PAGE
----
We have explained in our submissions to Merton Council during the consultation period that we think that the proposal by Galliard Homes GLRA Ltd and AFC is incompatible with National Planning Policies. As we have mentioned, the site is one at highest risk of flooding and is in a transport area with a very poor rating and we do not think that it can be modified to satisfy the planning policies that apply. Planning policies are there to ensure that new developments do not adversely impact local residents and shopping centres. While we certainly do not oppose AFC Wimbledon coming back to the borough we do not think the Greyhound Stadium site is suitable.
Clearly, the Greyhound proposal does not have the same transport problems, as the crowds will be rather similar to those that presently use the stadium. It is also possible that they can design their proposal in such a way that they do satisfy the National Flooding Guidelines. We note that their proposed stadium only has three sides and the centre is an area which can be used to hold flood water; certainly they have submitted a comprehensive and interesting flood study at theconsultation stages.
The survey carried out by the Wimbledon Park Residents Association, which results are reported in this newsletter, showed that a large majority of residents are opposed to the proposal of Galliard Homes, GLRA Ltd and AFC Wimbledon. This concurs with the planning arguments we have consistently advanced and as a result we oppose the proposal of Galliard Homes GLRA Ltd and AFC Wimbledon and support the Greyhound proposal. We will be asking if our local councillors, and the conservative grouping as a whole, if they will change their stance and clearly support the viewpoint of the residents in their ward.
Once Galliard Homes GLRA Ltd and AFC Wimbledon have made a planning application it will be considered by the Merton Council who will at the same time notify the Mayor, Boris Johnson. It is rather likely that he will call in the application and decide on it himself. He has already made encouraging noises in favour of the Greyhound proposal and this coupled with the planning difficulties of the other proposal, mean that there is everything to play for.
We will continue with our endeavours to ensure that that any development of the Greyhound Stadium is appropriate in planning terms; beneficial for the area and will take into account the interests of local residents who will be most affected.
Redevelopment of the Greyhound Stadium
to a 20,000 – seater football Stadium ?
Like all local authorities, Merton is obliged to declare a designated use for important development sites in the borough and this includes the Greyhound Stadium, called site 37. The council carried out its ‘Sites and Policies’ consultation exercise from January 2012 to the end of August 2013 and has decided that this site is best suited for Sporting intensification with enabling development (this means building residential and retail units to make the scheme viable).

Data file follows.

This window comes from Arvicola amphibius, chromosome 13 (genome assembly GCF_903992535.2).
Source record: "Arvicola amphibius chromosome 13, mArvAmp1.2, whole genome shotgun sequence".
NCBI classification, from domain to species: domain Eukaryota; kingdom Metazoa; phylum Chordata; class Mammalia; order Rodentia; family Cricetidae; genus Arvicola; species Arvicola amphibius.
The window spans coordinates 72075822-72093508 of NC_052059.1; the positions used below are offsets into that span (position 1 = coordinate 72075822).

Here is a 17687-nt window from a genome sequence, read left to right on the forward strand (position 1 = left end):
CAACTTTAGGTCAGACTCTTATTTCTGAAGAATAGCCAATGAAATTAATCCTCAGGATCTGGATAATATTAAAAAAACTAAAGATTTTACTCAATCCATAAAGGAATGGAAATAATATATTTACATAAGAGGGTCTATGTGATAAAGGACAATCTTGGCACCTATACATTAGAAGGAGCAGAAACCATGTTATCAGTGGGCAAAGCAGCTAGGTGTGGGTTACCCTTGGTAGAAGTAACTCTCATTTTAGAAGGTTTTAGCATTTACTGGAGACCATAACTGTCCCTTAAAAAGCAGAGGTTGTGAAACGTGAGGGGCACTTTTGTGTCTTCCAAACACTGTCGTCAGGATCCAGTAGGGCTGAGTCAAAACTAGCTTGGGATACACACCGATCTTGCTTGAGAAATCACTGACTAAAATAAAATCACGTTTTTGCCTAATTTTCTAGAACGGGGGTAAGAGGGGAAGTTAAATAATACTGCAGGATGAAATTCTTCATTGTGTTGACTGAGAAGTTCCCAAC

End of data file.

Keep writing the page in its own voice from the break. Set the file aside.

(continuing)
They should have consulted you as a local resident living close to this site. Did they?
Site 37 is a very difficult site to develop; it is an area that is at high risk of flooding according to the Environment Agency and is universally acknowledged to have poor access by public transport that would be difficult to improve.
There are two developers who have made proposals.
Hume Consulting Ltd, on behalf of Paschal Taggart, who is a very well known personality in Irish Greyhound circles, who wishes to build a new greyhound stadium which would accommodate a maximum of 4,500 spectators, 400 residential units and a supermarket. They have indicated that they would no longer have stock car racing.
On the other hand, AFC Wimbledon and GLA Ltd propose to build a 20,000 – seater football stadium for AFC Wimbledon, 600 residential units, 6-10 stories high, and a retail space.
Our response to these proposals can be found here wimpkresassoc_aug2013
We considered site 37 from the viewpoint of Merton’s own Core Planning strategy and the National Planning Guidelines which are the documents that should be used to determine what is the appropriate development. We do not regard the building of a stadium with such a large capacity (20,000) to be consistent with the very restricted public transport and we consider that the building of a large number of residential units is not compatible with the flood risk.
As such we do not think that the development proposed by AFC Wimbledon and GLA Ltd is consistent with Merton’s and National Planning principles.
While we do not have any fundamental objection to AFC Wimbledon aspiring to a new ground in the borough we do not think the Greyhound Stadium is a suitable site.
Talking to those residents who were living in the area when Wimbledon Football Club were still playing in Plough Lane (with a maximum capacity of around 6,000) does not provide much reassurance.
The impact of large crowds, 10,000-20,000, which is the number planned, would be very considerable and has the potential to blight Wimbledon Park Ward, which has two main transport hubs; Wimbledon Park Tube station and Haydons Road Railway station.
Similar concerns apply to Wimbledon town centre and in particular its vitality as a shopping centre.
The proposal of AFC Wimbledon and GLA Ltd was submitted to Merton Council well after the deadline for planning proposals to be submitted. Indeed there is considerable concern that Merton Council has not taken a completely fair and balanced approach to this process. The Council rejected our proposals to use the site 37 for offices, for a school or to move other developments that are more suited to being in a flood plain, from their existing sites and build a school, or houses, on the sites which are vacated. Such developments would legitimately help towards meeting some of Merton’s important strategic goals
The next step in the process is for the proposal by Merton for site 37 to beconsidered by a government- appointed Independent Planning Inspector. Your residents association will be present during this process, which starts on the 21st January 2014, at the Civic Centre. We hope that our planning arguments will carry some weight with the Planning Inspector.
Our research so far reveals that local residents have not been aware of theproposed developments and have not been consulted. We think it is time for local residents to make their views known. We will be seeking your views so that we can represent them to the Inspector.
Should you wish to help us with this effort please contact:
Iain Simpson (Home Park Road) 07836 361 782,
(Arthur Road and surrounds) firstname.lastname@example.org
Peter West (Cromwell Road) 0208-540-1257,
(Haydons Road and surrounds) email@example.com
John Bilsland (Wellington Road) 0208 944 7776
(Wellington Road & surrounds) firstname.lastname@example.org
Ardi Kolah (Kohat Road) 0208 542 8786
(Kohat Road and surrounds) email@example.com